SALT LAKE CITY — Due to extreme drought and wildfire danger, Utah agencies have issued statewide stage one fire restrictions effective starting at midnight on June 10.
The heightened restrictions include a tight limit on where open fires are allowed and limits other activities on state and private lands outside of city or town limits. The order does not impact private lands in incorporated towns or city limits.
Under the order, smoking is prohibited except in an enclosed space or vehicle, a developed recreation site or in a place that is free from dry vegetation.
Cutting, welding or grinding metal in areas of dry vegetation is also not allowed under the new restrictions.
In addition, operating a motorcycle, ATV, chainsaw or other small engine without a working spark arrestor is prohibited.
Officials are calling on the public to be responsible and report any violations to local law enforcement. People violating the restrictions could face up to six months in jail and a fine up to $1,000.
The order comes after a statewide restriction was issued on fireworks for all state and unincorporated lands.
The State of Utah, Department of Natural Recourses, Division of Forestry, Fire & State Lands says these restrictions are completely necessary as fire crews work to battle multiple wildfires around Utah.
“As we’ve seen these most recent wildfires, it is clear that fire danger is higher than in any year in recent memory, said Interim Division Director, Jamie Barnes in a press release. “Although it’s unprecedented and comes earlier than any time in the past several years, it’s absolutely necessary now because current conditions are more indicative of what we’d see during late summer months.”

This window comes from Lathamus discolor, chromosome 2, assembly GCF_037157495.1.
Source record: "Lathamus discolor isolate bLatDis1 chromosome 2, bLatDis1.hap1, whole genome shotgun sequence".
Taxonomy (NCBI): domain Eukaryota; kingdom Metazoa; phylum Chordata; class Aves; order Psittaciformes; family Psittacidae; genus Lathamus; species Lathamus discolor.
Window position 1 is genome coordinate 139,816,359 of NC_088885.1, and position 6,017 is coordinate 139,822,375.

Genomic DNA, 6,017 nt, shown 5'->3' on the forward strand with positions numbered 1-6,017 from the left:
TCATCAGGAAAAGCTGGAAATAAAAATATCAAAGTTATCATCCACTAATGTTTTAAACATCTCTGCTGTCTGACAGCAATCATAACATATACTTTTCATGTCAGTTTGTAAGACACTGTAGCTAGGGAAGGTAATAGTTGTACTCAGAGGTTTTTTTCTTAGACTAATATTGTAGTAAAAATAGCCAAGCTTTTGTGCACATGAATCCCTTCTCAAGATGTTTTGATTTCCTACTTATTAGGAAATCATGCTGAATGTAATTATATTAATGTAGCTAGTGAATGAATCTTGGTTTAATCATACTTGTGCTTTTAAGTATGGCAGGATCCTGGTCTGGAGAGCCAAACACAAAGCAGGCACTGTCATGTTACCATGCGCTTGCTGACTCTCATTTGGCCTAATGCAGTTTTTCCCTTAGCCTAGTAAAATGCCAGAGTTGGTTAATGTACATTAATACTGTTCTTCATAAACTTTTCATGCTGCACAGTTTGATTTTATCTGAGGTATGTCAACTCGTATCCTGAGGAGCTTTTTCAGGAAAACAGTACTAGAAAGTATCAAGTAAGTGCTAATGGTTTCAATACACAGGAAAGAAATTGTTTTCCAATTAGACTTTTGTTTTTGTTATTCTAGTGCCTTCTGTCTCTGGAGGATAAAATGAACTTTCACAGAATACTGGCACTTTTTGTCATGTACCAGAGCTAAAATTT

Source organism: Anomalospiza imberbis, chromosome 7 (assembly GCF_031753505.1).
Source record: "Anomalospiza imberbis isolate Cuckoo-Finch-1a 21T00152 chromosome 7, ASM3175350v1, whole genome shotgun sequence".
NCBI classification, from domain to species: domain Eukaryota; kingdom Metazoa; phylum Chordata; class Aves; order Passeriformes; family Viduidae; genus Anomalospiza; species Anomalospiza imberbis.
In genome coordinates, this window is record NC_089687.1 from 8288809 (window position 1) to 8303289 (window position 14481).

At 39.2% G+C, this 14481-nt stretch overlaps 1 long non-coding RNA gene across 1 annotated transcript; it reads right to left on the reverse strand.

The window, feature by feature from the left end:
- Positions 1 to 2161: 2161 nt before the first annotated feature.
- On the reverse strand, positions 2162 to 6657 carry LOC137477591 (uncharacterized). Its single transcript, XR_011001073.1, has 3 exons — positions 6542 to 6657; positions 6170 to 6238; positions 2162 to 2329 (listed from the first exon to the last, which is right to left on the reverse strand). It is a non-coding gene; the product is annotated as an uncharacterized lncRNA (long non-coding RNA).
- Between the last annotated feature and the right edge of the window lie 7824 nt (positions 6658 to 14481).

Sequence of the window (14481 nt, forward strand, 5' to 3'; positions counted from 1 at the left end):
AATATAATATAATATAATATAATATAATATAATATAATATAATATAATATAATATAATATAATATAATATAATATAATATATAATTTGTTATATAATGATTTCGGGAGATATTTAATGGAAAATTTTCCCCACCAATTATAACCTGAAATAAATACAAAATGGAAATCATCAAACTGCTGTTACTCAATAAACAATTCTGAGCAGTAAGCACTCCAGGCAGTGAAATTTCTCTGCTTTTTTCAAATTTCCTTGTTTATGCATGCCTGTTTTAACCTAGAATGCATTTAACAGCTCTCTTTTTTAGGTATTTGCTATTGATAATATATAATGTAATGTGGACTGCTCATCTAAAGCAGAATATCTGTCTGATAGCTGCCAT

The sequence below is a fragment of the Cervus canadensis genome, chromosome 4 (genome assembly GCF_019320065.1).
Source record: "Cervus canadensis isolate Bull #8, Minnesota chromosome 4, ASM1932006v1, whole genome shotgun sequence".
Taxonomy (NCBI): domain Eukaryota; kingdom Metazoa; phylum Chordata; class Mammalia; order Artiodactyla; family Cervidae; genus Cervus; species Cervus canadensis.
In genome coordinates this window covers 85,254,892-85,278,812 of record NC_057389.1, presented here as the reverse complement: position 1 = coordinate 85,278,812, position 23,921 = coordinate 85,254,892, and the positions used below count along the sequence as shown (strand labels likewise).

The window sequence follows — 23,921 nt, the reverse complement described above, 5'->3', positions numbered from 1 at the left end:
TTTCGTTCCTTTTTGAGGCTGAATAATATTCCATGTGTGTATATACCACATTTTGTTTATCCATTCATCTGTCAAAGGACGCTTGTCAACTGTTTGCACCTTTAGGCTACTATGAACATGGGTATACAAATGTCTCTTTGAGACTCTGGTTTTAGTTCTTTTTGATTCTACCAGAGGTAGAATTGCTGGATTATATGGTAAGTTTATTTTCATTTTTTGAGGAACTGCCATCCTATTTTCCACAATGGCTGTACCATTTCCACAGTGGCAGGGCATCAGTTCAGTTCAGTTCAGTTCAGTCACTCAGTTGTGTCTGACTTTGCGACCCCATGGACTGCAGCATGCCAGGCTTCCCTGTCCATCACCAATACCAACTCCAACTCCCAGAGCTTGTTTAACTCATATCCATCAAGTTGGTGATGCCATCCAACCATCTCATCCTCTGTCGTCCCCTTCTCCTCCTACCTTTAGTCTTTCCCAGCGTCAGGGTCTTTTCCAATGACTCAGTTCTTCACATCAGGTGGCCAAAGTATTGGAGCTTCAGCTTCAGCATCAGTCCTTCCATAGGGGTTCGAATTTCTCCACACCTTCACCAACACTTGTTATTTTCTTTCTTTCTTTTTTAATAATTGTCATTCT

The Utah Division of Wildlife Resources is also temporarily banning campfires and recreational target shooting with a firearm on its 146 wildlife management areas (WMAs) across the state.
Wildlife management areas help minimize and mitigate wildlife depredation on private property, and are vital to providing important winter ranges and feeding grounds for many wildlife species, including big game. These lands are purchased and managed using the money generated by fishing and hunting license sales.
Because wildfires can destroy essential wildlife habitat, this temporary ban will protect Utah’s wildlife management areas.
“Significant resources go toward improving the habitat in these wildlife and waterfowl management areas to make them more beneficial for a variety of wildlife species, which is why these proactive, preventative measures are so important,” DWR Director Rory Reynolds said. “Protecting these resources from wildfire is crucial for wildlife and is a huge benefit for anglers, hunters and other wildlife enthusiasts who utilize these properties.”
Effective immediately and until fire conditions improve, target shooting with firearms is not allowed on any WMAs, except for in the established shooting range areas on the following three WMAs:
- Big Hollow WMA
- Fillmore WMA
- Hobble Creek WMA
The temporary restriction only applies to target shooting with a firearm on the WMAs — legal possession of a firearm and hunting are not affected.
Campfires of any kind, including portable fire pits, are not allowed on any of the WMAs during the temporary ban. Fireworks and explosives are never allowed on any WMA in Utah.
Statewide fire restriction information and wildfire prevention tips can be found here.